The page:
That didn’t take long.
Less than a month after Ontario relaxed COVID-19 restrictions to allow outdoor dining, we’ve got the complaint train leaving the station. Ordinary people are once again sick of modified motorcycle exhausts. So, we get a piece from Sabrina Maddeaux in the National Post with this headline: “Unmuffled motorcycles are an assault on my freedom to have ears that don’t bleed.”
Lest there be any doubt as to Maddeaux’s feelings, the sub-hed reads “The culprit is a gaggle of men in Sons of Anarchy cosplay, compensating for their inferiority complexes with outsized douchebaggery.“
From there, we get considerable complaining about loud pipes and their impact on enjoyment of public space (there’s also a link to some previous discussion about this problem on CMG—we’ve never been against performance exhausts, but we have taken a stand on obnoxious noise).
And then, at the end, we get this (emphasis ours):
“It’s far past time Canadian municipalities got serious about the impact unmuffled motorcycles have on communities. I hear many government budgets are strapped for cash post-COVID. Here’s a perfect opportunity to make a few quick bucks by enforcing noise bylaws and ticketing offenders. Those caught with illegally modified vehicles should be subject to increasing fines each week they refuse to fix the issue. At some point, motorcyclists who refuse to follow the rules should have their hobby horses impounded.”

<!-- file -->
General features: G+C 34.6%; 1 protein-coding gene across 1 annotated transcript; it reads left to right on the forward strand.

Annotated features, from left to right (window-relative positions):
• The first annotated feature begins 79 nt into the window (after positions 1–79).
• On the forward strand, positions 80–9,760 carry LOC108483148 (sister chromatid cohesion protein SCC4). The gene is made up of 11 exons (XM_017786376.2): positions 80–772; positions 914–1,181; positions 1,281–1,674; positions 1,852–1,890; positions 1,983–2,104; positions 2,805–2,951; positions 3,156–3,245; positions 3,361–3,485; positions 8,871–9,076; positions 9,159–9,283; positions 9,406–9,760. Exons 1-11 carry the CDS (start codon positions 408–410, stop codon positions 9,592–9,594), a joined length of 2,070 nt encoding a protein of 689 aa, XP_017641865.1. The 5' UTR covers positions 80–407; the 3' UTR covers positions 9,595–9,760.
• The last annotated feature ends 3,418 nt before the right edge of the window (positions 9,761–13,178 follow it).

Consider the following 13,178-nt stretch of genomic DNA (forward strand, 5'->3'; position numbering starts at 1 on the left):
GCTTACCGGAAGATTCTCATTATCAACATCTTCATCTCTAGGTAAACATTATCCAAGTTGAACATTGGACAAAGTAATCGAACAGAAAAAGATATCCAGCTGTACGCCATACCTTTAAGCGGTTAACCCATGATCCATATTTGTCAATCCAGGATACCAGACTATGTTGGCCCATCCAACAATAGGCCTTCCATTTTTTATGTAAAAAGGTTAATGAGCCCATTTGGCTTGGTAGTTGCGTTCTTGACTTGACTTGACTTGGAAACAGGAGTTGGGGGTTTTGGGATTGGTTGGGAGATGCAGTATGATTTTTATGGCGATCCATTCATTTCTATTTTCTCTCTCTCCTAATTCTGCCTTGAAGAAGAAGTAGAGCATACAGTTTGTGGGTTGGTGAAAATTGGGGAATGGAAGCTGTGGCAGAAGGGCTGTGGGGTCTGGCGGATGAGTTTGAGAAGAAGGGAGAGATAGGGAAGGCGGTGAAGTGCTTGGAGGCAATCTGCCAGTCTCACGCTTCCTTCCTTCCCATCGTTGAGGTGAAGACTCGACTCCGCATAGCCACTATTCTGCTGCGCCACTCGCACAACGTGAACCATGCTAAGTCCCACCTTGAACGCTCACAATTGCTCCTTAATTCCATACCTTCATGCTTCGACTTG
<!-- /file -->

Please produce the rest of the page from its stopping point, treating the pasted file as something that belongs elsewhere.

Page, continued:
This is the future reality that awaits the loud pipes crowd. No matter how much of a smoke screen they run to promote their noisy motorcycle lifestyle, their arguments fall apart, and increasing numbers of people are angry about their behaviour, all across Canada. Eventually, they’ll be forced to comply, just like the no-helmets crowd. Just as dirt bikes are being driven off public lands, loud-piped bikes will be forced off roadways.
But for now, everyone still has to put up with the noise. The comment section in the NatPo story shows that despite evidence to the contrary, loud pipes lifestylers are convinced their exhausts are saving lives and also their right in public spaces.